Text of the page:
Egypt parliament approves law eliminating judicial supervision of elections by 2024

Gamal Essam El-Din , Tuesday 4 Jul 2017

File photo: File Photo: A general view shows members of Egypt's new parliament meeting during their inaugural session in Cairo, Jan. 10, 2016. (Photo: Reuters)

Egypt’s parliament approved on Tuesday by a two-thirds majority vote a law aimed at creating a National Electoral Commission (NEC) to be responsible for supervising general elections and referendums, putting an end to full judicial supervision of elections.

Parliament speaker Ali Abdel-Aal said that the elimination of full judicial supervision puts an end to the "judge for every voting box" principle.

"I also want to make sure that this elimination goes in line with the constitution," said Abdel-Aal.

In a session on 21 June, parliament approved Article 34 of the NEC law, which states that full judicial supervision of polls should be revoked by 2024.

A report by parliament’s legislative reform committee said that the law is in line with articles 208 and 209 of the constitution, which state that “a National Electoral Commission should be created to supervise and monitor the country's general elections – parliamentary, presidential and municipal – and referendums.”

“The law also aims to implement Article 210 of the constitution, which stipulates that full judicial supervision of the polls should be phased out within 10 years, or on 17 January 2024,” the report said.

Abdel-Aal argued during the 21 June parliament session that "full judicial supervision of the polls cannot continue forever, and for this reason the NEC was created to make up for this supervision."

Abdel-Aal argued that “the two revolutions of 25 January and 30 June made it quite difficult – if not impossible – for any political regime in Egypt to risk rigging the polls.”

“And so after 10 years, the NEC will have gained enough experience to run electoral affairs without full judicial supervision,” Abdel-Aal added.

According to the 37-article law, the NEC will be an independent authority that will be solely responsible for holding general elections and referendums in Egypt.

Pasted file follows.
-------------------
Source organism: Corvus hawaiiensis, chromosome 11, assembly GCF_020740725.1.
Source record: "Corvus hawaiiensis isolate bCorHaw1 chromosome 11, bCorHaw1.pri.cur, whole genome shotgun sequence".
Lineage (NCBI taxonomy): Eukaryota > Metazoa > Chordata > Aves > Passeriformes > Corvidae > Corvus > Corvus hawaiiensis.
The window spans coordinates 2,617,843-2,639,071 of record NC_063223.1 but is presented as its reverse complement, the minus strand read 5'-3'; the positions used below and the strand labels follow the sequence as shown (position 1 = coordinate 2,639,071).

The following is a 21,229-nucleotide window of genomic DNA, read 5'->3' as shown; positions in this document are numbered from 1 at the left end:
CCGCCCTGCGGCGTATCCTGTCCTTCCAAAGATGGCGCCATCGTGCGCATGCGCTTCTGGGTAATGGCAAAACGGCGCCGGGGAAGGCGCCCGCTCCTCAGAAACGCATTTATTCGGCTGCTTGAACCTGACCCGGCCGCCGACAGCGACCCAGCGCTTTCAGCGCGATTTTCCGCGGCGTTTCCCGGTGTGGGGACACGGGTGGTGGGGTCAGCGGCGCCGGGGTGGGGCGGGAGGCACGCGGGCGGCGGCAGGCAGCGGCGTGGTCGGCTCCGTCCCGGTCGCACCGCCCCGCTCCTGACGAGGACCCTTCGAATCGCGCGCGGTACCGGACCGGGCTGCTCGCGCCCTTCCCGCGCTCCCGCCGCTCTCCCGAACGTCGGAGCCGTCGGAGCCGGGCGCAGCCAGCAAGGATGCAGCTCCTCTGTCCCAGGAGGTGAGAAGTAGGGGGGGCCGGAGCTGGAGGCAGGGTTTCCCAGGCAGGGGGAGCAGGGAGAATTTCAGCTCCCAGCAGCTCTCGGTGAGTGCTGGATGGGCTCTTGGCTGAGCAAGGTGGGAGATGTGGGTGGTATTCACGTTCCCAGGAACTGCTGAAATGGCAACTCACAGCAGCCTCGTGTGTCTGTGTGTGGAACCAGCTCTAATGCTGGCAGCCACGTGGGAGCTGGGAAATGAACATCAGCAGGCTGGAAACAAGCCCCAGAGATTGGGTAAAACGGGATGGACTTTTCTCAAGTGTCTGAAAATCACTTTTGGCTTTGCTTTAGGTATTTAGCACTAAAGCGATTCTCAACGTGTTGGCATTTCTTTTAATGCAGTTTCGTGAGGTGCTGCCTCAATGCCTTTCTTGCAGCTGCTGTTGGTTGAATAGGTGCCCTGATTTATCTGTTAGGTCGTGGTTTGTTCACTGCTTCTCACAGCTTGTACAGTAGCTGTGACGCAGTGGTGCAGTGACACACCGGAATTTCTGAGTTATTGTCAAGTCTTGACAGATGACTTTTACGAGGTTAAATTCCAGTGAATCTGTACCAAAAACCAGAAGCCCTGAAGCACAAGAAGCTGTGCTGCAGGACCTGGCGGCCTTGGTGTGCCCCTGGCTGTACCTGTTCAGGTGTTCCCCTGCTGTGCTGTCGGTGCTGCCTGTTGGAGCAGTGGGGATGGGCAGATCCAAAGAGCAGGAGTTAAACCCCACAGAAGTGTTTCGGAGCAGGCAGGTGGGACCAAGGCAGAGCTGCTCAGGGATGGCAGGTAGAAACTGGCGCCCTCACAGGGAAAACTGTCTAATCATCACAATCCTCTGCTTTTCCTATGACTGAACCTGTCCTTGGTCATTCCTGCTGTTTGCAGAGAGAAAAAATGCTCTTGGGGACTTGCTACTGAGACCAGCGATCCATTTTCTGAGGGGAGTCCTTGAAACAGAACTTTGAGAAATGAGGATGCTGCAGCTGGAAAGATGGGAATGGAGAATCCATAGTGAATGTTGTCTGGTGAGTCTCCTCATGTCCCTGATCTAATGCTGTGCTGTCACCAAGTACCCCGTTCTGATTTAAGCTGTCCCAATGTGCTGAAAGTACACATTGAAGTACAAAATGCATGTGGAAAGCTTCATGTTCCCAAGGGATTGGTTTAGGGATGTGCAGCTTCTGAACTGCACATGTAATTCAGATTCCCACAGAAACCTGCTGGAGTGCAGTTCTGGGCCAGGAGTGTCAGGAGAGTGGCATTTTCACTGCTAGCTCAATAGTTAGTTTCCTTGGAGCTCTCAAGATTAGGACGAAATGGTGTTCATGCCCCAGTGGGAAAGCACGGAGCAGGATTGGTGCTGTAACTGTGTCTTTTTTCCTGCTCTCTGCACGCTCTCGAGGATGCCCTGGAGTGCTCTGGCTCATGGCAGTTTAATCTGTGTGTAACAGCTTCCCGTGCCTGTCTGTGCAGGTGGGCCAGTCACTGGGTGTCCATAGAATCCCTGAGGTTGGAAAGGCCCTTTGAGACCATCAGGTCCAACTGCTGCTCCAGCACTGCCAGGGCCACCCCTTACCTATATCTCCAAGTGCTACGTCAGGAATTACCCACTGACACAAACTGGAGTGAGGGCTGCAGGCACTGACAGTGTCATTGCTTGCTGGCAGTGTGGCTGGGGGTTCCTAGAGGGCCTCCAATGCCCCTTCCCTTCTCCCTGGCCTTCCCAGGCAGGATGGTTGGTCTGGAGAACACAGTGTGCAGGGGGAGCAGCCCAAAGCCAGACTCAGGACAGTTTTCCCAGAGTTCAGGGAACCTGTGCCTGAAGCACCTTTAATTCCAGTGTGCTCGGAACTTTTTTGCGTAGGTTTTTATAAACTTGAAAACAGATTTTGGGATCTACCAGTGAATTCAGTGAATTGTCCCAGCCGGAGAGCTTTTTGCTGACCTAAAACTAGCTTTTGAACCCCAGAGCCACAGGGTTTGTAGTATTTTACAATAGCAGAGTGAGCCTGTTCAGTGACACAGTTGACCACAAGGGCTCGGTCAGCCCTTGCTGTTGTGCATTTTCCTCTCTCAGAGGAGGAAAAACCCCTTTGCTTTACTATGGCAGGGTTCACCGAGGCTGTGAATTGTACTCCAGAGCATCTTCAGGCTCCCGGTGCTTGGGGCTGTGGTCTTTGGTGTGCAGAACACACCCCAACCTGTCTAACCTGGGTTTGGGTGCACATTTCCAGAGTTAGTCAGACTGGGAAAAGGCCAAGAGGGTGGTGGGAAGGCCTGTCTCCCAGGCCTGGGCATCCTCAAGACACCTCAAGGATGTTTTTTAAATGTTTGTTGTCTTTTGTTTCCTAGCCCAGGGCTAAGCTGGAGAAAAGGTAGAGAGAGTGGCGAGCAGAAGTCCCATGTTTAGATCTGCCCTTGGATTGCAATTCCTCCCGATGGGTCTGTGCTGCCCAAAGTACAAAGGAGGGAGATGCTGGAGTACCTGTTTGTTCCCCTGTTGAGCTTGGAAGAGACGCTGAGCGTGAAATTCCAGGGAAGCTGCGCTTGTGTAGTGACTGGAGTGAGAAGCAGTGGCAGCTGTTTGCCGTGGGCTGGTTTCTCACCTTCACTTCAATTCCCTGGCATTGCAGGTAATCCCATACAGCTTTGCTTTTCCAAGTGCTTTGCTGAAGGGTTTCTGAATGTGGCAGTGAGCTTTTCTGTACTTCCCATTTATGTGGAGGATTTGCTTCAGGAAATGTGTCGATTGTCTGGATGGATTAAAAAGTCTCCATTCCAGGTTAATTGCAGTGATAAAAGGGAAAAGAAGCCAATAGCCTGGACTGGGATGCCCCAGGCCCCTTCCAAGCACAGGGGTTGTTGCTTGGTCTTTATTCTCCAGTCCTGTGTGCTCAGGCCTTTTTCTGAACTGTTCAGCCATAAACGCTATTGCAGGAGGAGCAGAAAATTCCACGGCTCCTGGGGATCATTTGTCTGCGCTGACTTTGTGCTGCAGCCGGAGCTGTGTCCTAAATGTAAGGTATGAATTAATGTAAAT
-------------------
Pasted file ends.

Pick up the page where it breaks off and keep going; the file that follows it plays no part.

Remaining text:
"Its duties will range from reviewing national voter lists on a periodical basis, making sure they are clean and free of any irregularities, to holding polls and announcing results," said the committee's report on the law.

Debate in parliament

Despite Abdel-Aal's words, MPs were sharply divided over Article 34 of the law.

Independent MP Mostafa Bakri said that Egyptians have full trust in judges, and as such "Article 34 can never be accepted in its present form."

"Most Egyptians believe that polls will be rigged if not held under full judicial supervision," said Bakri, warning that "the stipulation will cast a shadow over the integrity of polls in the future."

In response, Abdel-Aal said that "any change in Article 34 would be considered void and unconstitutional."

"I want to point out that Article 34 will only eliminate the ‘judge for every voting box’ principle, but it will not eliminate general judicial supervision of the polls altogether."

Mohamed El-Sewedi, head of parliament’s majority coalition Support Egypt, said that he agrees that full judicial supervision must be phased out within 10 years.

El-Sewedi argues that the second paragraph of Article 210 of the constitution states that the NEC can use any number of judges it likes to make sure that the polls are held with integrity and transparency.

However, Article 34 was heavily criticised by members of parliament’s 25-30 opposition bloc, who said in a statement that "the elimination of judicial supervision puts an end to the integrity of elections in Egypt."

"It is a process that began in 2000 and led to changing the political landscape in Egypt, and was highly instrumental in fueling two revolutions," the statement said.

Leftist MP and film director Khaled Youssef said that "Article 34 deals a deafening blow to the ideals of the two revolutions of 25 January and 30 June, which raised the slogans of clean polls and full judicial supervision."

Youssef said that when the regime of former president Hosni Mubarak resorted to revoking full judicial supervision in 2010, it opened the way for rigging parliamentary elections that year.

"In the end, this led to the removal of Mubarak and his regime a few months later [in February 2011]," said Youssef.

Osama Heikal, the head of parliament's media and culture committee, said that "Article 210 of the constitution could be amended to eliminate the 10-year stipulation related to full judicial supervision."

"If we reach 2024 without having gained full trust in the NEC, I think it would be necessary that the constitution be amended to re-impose full judicial supervision permanently," said Heikal.

The law states that the NEC will be headed by the head of the Court of Cassation.

"The NEC's board will include 10 members, comprising one head [and nine] senior judges affiliated with the Court of Cassation, the Court of Appeals, the State Council, the State Cases Authority, and the Administrative Prosecution Authority," said the report by the legislative reform committee, adding that "all will be selected by the Higher Council for Judges and endorsed by the president of the republic."

"Their term of office will be a non-renewable six years and they must be six years under the retirement age when they join NEC's board," said the report.

The NEC's decisions can be appealed before administrative courts.

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